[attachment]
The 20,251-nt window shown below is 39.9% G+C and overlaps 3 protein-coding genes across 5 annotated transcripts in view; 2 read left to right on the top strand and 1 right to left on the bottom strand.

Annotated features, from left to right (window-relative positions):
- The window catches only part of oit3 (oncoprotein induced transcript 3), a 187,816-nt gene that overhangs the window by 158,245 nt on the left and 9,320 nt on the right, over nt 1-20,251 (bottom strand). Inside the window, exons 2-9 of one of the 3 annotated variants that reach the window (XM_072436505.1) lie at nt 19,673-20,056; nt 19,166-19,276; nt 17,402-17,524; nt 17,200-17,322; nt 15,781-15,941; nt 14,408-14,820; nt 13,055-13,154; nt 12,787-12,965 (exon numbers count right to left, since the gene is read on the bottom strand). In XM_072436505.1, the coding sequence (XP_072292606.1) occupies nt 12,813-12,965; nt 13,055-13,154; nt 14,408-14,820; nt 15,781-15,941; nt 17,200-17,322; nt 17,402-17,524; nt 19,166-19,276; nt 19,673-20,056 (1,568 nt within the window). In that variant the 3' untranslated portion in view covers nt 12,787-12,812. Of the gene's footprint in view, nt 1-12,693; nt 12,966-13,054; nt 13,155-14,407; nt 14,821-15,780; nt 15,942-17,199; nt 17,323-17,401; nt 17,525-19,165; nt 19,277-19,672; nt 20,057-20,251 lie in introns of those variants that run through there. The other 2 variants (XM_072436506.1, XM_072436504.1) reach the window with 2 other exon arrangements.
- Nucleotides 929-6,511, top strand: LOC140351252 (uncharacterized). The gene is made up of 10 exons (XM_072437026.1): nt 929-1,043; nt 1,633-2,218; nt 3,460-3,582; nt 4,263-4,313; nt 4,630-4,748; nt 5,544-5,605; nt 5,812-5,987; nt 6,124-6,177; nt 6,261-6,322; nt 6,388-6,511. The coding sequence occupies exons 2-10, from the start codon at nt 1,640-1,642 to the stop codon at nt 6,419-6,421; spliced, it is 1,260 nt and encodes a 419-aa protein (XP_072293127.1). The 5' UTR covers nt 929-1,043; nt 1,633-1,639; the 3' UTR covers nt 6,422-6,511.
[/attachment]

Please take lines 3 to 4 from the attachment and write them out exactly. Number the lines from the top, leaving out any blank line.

- The window catches only part of oit3 (oncoprotein induced transcript 3), a 187,816-nt gene that overhangs the window by 158,245 nt on the left and 9,320 nt on the right, over nt 1-20,251 (bottom strand). Inside the window, exons 2-9 of one of the 3 annotated variants that reach the window (XM_072436505.1) lie at nt 19,673-20,056; nt 19,166-19,276; nt 17,402-17,524; nt 17,200-17,322; nt 15,781-15,941; nt 14,408-14,820; nt 13,055-13,154; nt 12,787-12,965 (exon numbers count right to left, since the gene is read on the bottom strand). In XM_072436505.1, the coding sequence (XP_072292606.1) occupies nt 12,813-12,965; nt 13,055-13,154; nt 14,408-14,820; nt 15,781-15,941; nt 17,200-17,322; nt 17,402-17,524; nt 19,166-19,276; nt 19,673-20,056 (1,568 nt within the window). In that variant the 3' untranslated portion in view covers nt 12,787-12,812. Of the gene's footprint in view, nt 1-12,693; nt 12,966-13,054; nt 13,155-14,407; nt 14,821-15,780; nt 15,942-17,199; nt 17,323-17,401; nt 17,525-19,165; nt 19,277-19,672; nt 20,057-20,251 lie in introns of those variants that run through there. The other 2 variants (XM_072436506.1, XM_072436504.1) reach the window with 2 other exon arrangements.
- Nucleotides 929-6,511, top strand: LOC140351252 (uncharacterized). The gene is made up of 10 exons (XM_072437026.1): nt 929-1,043; nt 1,633-2,218; nt 3,460-3,582; nt 4,263-4,313; nt 4,630-4,748; nt 5,544-5,605; nt 5,812-5,987; nt 6,124-6,177; nt 6,261-6,322; nt 6,388-6,511. The coding sequence occupies exons 2-10, from the start codon at nt 1,640-1,642 to the stop codon at nt 6,419-6,421; spliced, it is 1,260 nt and encodes a 419-aa protein (XP_072293127.1). The 5' UTR covers nt 929-1,043; nt 1,633-1,639; the 3' UTR covers nt 6,422-6,511.